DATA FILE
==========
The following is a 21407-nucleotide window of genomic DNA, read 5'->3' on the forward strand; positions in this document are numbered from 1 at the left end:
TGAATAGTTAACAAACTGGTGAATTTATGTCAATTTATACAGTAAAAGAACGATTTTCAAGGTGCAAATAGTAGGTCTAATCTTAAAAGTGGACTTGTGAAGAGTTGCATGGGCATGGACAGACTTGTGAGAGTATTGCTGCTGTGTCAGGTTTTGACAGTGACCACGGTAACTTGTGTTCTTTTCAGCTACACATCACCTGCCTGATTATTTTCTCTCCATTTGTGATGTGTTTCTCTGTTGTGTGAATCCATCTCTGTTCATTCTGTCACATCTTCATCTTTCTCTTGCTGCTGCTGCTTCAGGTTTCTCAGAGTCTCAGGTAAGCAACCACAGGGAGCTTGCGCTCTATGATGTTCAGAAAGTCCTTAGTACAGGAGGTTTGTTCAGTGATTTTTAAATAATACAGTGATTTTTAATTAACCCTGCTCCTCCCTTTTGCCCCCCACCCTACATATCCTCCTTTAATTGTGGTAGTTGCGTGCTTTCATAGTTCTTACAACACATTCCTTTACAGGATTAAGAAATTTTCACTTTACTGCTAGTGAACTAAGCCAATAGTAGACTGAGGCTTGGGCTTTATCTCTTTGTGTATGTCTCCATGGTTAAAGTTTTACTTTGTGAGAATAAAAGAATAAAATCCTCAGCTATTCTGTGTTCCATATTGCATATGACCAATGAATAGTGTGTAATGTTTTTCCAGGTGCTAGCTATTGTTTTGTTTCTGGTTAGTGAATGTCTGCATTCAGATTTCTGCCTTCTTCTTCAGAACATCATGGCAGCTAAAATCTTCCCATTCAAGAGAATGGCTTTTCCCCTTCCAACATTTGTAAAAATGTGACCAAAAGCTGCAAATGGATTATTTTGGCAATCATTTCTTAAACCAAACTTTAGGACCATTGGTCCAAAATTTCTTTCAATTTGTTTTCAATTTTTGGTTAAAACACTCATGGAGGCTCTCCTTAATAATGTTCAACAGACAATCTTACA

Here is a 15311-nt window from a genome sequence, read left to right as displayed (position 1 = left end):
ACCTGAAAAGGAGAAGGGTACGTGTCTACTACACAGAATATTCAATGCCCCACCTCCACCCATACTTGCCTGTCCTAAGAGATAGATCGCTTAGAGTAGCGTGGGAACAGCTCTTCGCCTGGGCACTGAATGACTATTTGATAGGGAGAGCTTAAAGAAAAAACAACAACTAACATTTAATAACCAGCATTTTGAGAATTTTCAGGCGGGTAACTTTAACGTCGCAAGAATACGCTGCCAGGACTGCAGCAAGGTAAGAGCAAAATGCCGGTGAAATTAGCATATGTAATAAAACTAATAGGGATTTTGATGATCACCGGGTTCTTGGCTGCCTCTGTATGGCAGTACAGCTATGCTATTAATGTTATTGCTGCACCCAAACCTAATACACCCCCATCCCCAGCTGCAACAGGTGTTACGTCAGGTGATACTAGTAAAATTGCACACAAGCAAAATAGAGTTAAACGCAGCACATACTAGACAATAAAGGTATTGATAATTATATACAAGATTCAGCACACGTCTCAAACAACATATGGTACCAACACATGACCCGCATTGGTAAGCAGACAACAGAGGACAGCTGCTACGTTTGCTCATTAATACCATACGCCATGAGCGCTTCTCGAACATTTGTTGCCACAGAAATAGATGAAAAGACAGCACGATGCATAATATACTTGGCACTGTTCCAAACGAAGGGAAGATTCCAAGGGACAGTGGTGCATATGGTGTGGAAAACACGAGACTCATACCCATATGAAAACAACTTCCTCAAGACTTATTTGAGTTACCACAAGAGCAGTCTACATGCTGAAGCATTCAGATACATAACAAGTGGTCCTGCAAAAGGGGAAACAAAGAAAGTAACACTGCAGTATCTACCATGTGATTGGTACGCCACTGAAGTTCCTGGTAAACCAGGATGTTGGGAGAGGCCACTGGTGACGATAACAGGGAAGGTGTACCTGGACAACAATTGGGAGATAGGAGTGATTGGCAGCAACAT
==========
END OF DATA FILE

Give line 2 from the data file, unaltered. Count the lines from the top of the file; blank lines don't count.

TGAATAGTTAACAAACTGGTGAATTTATGTCAATTTATACAGTAAAAGAACGATTTTCAAGGTGCAAATAGTAGGTCTAATCTTAAAAGTGGACTTGTGAAGAGTTGCATGGGCATGGACAGACTTGTGAGAGTATTGCTGCTGTGTCAGGTTTTGACAGTGACCACGGTAACTTGTGTTCTTTTCAGCTACACATCACCTGCCTGATTATTTTCTCTCCATTTGTGATGTGTTTCTCTGTTGTGTGAATCCATCTCTGTTCATTCTGTCACATCTTCATCTTTCTCTTGCTGCTGCTGCTTCAGGTTTCTCAGAGTCTCAGGTAAGCAACCACAGGGAGCTTGCGCTCTATGATGTTCAGAAAGTCCTTAGTACAGGAGGTTTGTTCAGTGATTTTTAAATAATACAGTGATTTTTAATTAACCCTGCTCCTCCCTTTTGCCCCCCACCCTACATATCCTCCTTTAATTGTGGTAGTTGCGTGCTTTCATAGTTCTTACAACACATTCCTTTACAGGATTAAGAAATTTTCACTTTACTGCTAGTGAACTAAGCCAATAGTAGACTGAGGCTTGGGCTTTATCTCTTTGTGTATGTCTCCATGGTTAAAGTTTTACTTTGTGAGAATAAAAGAATAAAATCCTCAGCTATTCTGTGTTCCATATTGCATATGACCAATGAATAGTGTGTAATGTTTTTCCAGGTGCTAGCTATTGTTTTGTTTCTGGTTAGTGAATGTCTGCATTCAGATTTCTGCCTTCTTCTTCAGAACATCATGGCAGCTAAAATCTTCCCATTCAAGAGAATGGCTTTTCCCCTTCCAACATTTGTAAAAATGTGACCAAAAGCTGCAAATGGATTATTTTGGCAATCATTTCTTAAACCAAACTTTAGGACCATTGGTCCAAAATTTCTTTCAATTTGTTTTCAATTTTTGGTTAAAACACTCATGGAGGCTCTCCTTAATAATGTTCAACAGACAATCTTACA